The Importance of Nest Sites for Birds and Bees

Changes in land use can result in strong competition between species that have historically survived alongside eachother, such as goldfinches and chaffinches. Goldfinch by Tony Smith is licenced under CC BY 2.0.

Over the last century, land use in the UK has changed drastically. Small mixed-crop farms, traditionally separated by lanes, hedgerows and wild meadows have been replaced with larger, more specialised facilities. At the same time, the density of grazing animals such as sheep and cattle has also risen substantially. This combination of land-use change and agricultural intensification has contributed significantly to habitat degradation and biodiversity loss, and has led to huge, often dire, changes for the wildlife that call these places home.

Understanding these processes is of huge importance to conservationists, and a considerable amount of research has been conducted into the broad scale effects of land use changes on biodiversity. It is less well understood, however, why seemingly similar species can be affected to a different extent by local changes in their habitat.

A recent study, conducted by Dr Andrew Higginson at the University of Exeter, suggests that competition for nesting space may be a key factor in the differences observed. His study used a mathematical model to predict the likely outcome when populations of birds and bees are faced with a reduction in suitable nesting sites. Results indicated that larger, earlier-nesting species tend to fare better in these conditions, but at the expense of smaller, later-nesting species who, in the real world, would either fail to find a nesting site or be forced into using a poor quality or risky location.

Dr Higginson’s results illustrate that, whilst two or more similar species can co-exist together very happily when there are sufficient nesting spaces available, as soon as these become limited, competition and conflict become inevitable. In severe situations, species that have historically thrived in the same environment may suddenly find themselves battling for survival.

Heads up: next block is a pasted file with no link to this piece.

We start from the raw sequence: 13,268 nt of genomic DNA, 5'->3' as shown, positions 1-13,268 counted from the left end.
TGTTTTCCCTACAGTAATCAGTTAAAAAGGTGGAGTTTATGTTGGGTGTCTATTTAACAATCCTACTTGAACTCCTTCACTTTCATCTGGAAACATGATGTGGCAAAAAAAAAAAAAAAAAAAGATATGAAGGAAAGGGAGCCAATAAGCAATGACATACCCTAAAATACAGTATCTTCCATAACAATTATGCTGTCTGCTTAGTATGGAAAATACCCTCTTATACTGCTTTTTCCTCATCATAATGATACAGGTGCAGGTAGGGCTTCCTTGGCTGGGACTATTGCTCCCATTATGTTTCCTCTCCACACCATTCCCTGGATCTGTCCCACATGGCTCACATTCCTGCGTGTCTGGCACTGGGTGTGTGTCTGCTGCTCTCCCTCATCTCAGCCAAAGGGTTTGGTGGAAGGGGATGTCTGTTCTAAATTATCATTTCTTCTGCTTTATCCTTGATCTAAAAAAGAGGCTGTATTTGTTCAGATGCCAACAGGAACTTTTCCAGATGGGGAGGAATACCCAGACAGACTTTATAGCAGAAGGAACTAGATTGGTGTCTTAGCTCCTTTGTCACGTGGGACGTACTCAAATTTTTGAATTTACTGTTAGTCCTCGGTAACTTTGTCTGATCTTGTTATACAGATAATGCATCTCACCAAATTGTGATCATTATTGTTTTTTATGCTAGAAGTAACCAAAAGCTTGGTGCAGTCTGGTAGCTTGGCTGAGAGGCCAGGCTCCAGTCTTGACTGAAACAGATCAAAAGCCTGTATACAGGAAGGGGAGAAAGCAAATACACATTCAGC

A key message from the study was that conservation efforts should ensure that priority is given to the creation and maintenance of suitable nesting sites. Conservation practices often focus on provision of food for wildlife, such as planting wildflowers for bees and providing food for our garden birds. Preserving and creating safe and accessible places for these animals to nest, however, is just as critical if we are to ensure their continued survival.

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4 thoughts on “The Importance of Nest Sites for Birds and Bees”

  1. There appears to be a misunderstanding of the term ‘conspecific’ in this article. It means members of the same species, not similar or related species. Goldfinches & Greenfinches for example may be described as congeners, meaning they belong to the same genus (Carduelis).

    1. Hi Philip. You are absolutely correct – thank you for pointing out this error. I have now corrected it in the post.

  2. Would be nice to explain why there are eggs of two different bird species in Scott McLeod’s bird nest photograph shown here. Are these cowbird eggs in a house finch nest? If yes, it’s a case of brood parasitism and has not much to do with competition for nesting sites.

    1. Hi Hanno. The image was a stock nest image and was not intended to illustrate the processes described in the article as such. You are correct for pointing out, however, how this may have been misleading so please accept my apologies for this. I have now removed the image.

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